There is a lesson that the age old Bangla cuisine teaches us – prudence. One might not easily believe it, given the history and evolution of the elaborate Daab Chingri and the uber rich Sorshe Ilish. But it is not every day that you sacrifice puddles of oil to cook Golda Chingri or grind mounds of mustard seeds on your sheel nora (oh, forget that already, there’s the ubiquitous pungent branded mustard powder). It is the daily fare – the humble Rui and Katla that we so lovingly call Kata Pona, omnipresent in the Bangali kitchen in its various avatars. Shove aside the runny machher jhol with potol or a subtle garlic tomato machher torkari that finds its way in the morning platter of rice before heading for school/college or offices. If you live outside Bengal and crave for something fishy and spicy apart from the jhol or jhaal, you’re in for a treat with just three pieces of fish. If you have a kid at home, or an overgrown one like my better half, this will bring lakes of smile on their faces.
Since my father lived away from home and Bengal for a considerable period, the cooking bug in him became fairly active. I’ve heard stories of him quizzing the cook in his college hostel kitchen for quaint Bangla vegetarian recipes. He reproduced them later, and more importantly, taught my mother most of it after marriage. Stationed in Kanpur for twenty years, baba would crave for the crispy hot aromatic Fish Chop (croquette) among other telebhaja that rule our province. Fish or mutton chops weren’t frequent in every telebhaja shop in Calcutta as the non-vegetarianism in them would make the harmless Aloo or Mochar Chop untouchable to a lot of people.
Baba used to hangout with his college buddies in Gariahat and Bhowanipore in the early sixties, which undoubtedly hosted a few wonderful non-vegetarian telebhaja shops and restaurants. I wonder where he learnt the recipe though. Even after moving back to Bengal in the eighties, he preferred making these exotic Fish or Mutton chops at home quite often; for Aloor Chop and sundry, you could always find a nearby choper dokan. I’ve grown up with these lovely croquettes, homemade with much care, love and patience, on occasions when we decided to have fun sitting around a plate full of crispy fried fish chunks and debone them with lots of gossip and adda.
Having inherited this easy and sure-to-make-you-happy recipe, I’ve been making these for a lot of years now. Being an immodest person, I can assure you that I try to avoid the pretentious Bangla food stalls during Durga Pujo (in Pune), now that I know how to nail the Fish Chop. And cease paying them 100 rupees for two modest pieces and a dollop of kasundi. I think the first time I made these was in Hyderabad, probably satiating my craving for Fish Chop rather than trying to impress M just after our wedding. As a lover of Kata Pona, he was overjoyed at the prospect of some fried love.
Coming back to prudence, you don’t need a bagful of ingredients or too much of the expensive fish for these Chops. I made eight moderate Chops with three chunks of Katla and one medium potato. This time I hadn’t intended to make these with the three chunks of fish I had. They were meant to have drowned in a summery bori-potol jhol, but somehow the fish weren’t thawed well before I hastily began frying them. As a result, they began sticking to the bottom of the wok, and turned into soft pieces of less fried chunks, not fit to be turned into jhol. Hence the filling for Chop, churned with a few spices. This is how I make it usually –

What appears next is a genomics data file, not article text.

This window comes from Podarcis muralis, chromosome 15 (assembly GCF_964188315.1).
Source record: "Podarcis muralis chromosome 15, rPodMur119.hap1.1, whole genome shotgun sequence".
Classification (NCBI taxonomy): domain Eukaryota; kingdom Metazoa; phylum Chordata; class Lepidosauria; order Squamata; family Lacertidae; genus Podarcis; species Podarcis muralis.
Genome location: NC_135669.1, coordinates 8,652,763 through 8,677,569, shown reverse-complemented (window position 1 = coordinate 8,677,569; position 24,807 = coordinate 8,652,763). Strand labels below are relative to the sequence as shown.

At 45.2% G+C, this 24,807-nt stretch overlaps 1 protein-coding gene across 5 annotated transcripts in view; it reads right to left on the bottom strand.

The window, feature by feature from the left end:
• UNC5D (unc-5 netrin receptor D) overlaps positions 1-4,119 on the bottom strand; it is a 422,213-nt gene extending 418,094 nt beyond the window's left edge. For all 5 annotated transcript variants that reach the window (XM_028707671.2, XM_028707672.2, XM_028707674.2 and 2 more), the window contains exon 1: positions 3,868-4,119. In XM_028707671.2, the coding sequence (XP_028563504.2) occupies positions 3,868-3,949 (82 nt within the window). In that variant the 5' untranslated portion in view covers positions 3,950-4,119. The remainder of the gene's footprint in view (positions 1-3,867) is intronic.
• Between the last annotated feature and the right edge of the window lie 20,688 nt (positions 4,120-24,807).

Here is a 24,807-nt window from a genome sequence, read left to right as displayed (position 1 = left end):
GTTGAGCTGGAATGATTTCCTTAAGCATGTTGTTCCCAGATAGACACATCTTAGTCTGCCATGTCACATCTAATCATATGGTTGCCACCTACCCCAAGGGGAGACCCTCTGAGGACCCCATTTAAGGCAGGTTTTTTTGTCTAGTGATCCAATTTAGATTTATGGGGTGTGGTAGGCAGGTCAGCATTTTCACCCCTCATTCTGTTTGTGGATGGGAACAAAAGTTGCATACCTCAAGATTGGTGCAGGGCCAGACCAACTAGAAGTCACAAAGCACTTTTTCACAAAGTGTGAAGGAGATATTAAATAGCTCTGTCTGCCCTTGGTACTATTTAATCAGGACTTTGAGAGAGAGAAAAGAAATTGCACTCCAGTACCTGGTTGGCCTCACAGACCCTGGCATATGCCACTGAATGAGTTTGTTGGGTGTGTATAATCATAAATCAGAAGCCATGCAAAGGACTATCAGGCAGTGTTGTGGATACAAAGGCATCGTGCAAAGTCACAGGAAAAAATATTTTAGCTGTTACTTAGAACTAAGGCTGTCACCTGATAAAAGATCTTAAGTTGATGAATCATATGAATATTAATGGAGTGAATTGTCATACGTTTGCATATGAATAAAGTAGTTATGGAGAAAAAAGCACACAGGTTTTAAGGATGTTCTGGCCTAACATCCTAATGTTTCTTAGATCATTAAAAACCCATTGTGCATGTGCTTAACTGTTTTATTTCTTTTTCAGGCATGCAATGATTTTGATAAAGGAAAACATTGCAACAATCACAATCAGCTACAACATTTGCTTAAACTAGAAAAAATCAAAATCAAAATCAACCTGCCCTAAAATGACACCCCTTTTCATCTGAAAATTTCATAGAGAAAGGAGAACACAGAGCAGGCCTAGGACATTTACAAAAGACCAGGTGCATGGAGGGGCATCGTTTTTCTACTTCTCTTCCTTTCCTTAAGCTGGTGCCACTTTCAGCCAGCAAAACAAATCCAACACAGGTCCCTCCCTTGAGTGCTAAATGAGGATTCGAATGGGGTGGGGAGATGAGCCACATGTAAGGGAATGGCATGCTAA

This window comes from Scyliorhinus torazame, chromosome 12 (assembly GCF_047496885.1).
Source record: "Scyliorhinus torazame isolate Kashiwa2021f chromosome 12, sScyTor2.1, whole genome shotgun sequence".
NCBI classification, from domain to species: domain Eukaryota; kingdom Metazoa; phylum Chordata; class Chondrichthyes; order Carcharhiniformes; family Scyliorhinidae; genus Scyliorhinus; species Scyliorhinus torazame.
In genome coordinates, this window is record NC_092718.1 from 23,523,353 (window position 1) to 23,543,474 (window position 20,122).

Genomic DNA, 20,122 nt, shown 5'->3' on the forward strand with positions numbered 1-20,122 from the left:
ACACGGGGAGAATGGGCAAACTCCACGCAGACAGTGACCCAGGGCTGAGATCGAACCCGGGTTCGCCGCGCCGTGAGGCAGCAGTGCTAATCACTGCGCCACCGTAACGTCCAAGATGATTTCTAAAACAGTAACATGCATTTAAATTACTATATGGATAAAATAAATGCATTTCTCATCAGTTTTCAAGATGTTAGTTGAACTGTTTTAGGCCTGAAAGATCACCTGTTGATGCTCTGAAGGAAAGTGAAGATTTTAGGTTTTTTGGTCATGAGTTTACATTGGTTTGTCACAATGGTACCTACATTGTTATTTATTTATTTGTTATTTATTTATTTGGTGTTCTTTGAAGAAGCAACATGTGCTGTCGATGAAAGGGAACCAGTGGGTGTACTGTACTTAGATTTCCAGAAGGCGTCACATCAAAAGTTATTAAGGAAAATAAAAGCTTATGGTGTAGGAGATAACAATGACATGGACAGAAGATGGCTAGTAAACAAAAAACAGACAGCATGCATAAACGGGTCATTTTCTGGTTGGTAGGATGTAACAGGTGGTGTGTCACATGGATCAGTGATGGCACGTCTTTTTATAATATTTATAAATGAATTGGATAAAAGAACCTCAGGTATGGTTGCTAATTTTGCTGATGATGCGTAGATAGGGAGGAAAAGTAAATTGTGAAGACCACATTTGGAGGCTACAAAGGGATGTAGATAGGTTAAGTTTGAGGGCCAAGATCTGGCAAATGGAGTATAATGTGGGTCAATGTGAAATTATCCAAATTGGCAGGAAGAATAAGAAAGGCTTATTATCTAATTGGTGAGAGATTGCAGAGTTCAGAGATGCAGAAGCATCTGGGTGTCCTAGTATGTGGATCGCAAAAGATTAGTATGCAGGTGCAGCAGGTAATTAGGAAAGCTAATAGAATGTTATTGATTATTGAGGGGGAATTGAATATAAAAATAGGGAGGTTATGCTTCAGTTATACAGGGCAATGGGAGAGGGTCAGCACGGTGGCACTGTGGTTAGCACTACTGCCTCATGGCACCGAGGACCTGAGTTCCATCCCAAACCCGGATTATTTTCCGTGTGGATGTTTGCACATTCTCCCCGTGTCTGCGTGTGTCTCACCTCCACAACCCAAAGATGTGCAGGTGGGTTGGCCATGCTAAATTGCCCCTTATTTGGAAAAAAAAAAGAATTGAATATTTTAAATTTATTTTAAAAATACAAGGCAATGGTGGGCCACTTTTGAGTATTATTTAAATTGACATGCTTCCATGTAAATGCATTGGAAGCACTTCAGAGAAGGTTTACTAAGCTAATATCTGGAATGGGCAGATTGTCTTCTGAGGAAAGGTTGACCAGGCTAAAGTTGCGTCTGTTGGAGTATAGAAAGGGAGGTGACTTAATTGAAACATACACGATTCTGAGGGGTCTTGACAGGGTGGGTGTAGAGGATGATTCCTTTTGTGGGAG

Katla (3 chunks) – smeared with salt and turmeric, fried, deboned and mashed. (It is better to use Katla as it is meatier than Rohu)
Potato (1 medium) – peeled, thickly sliced, smeared with little salt, fried, kept aside covered
Onion (1 small) – chopped
Tomato (1 small) – chopped
Ginger – half an inch, grated
Garlic (7-8 pods) – grated (I don’t use ginger-garlic paste, but if you do, add 1 large tablespoon)
Turmeric powder – half tsp
Cumin powder – 1 tsp
Cumin seeds – 1 tsp
Chilli powder – 1 tsp
Garam Masala powder – 1 tsp
For the filling – Heat 2 tbsp oil in a wok. I use mustard oil, always. If you’re averse to the pungent aroma, use any white oil. Add the cumin seeds and half tsp Garam Masala powder to the oil. When they splutter, add the onion and fry. Right before it turns brown, add the ginger, garlic and fry. Add the chopped tomatoes, let it all cook. Add a tbsp of water, followed by turmeric, chilli and cumin powder. Add 1 tsp of salt (as the fish was already fried with salt). Mix it all well, add the mashed fish and keep churning it. Add 1 tbsp water if it is too dry. Cook till everything is homogeneous. Mash the fried potato slices, add to the wok followed by rest of the Garam Masala powder. Mix very well till completely dry. Spread on a plate and let the filling cool.
For the chop – Beat one egg in a bowl with a pinch of salt. When the filling is at room temperature, take a big spoonful in your palm and shape it like a croquette. I managed eight moderate Chops with filling from 3 pieces of fish, you can make them any size you’d like to. Dip them in the beaten egg, coat with bread crumbs (you may add a tbsp of Rawa/Suji to make it more crisp) and deep fry (please don’t use mustard oil this time!) Serve with kasundi (preferably), green chilly sauce and/or ketchup.
Do let me know how it turns out, I’ve never been disappointed till now. But there’s a trick to the whole scheme – you must love the aroma of fried fish. I’ve met young adults who frown at the odour of fish while trying a Chop. Well, you don’t expect it to smell like Aloor Chop, do you? When you dig your teeth into the fuming interiors of a freshly fried Fish Chop, you will taste and savour the goodness of Fish with a heady aroma of a little spices to cut the fishyness. That’s the beauty of this non-vegetarian telebhaja.
Are you salivating yet?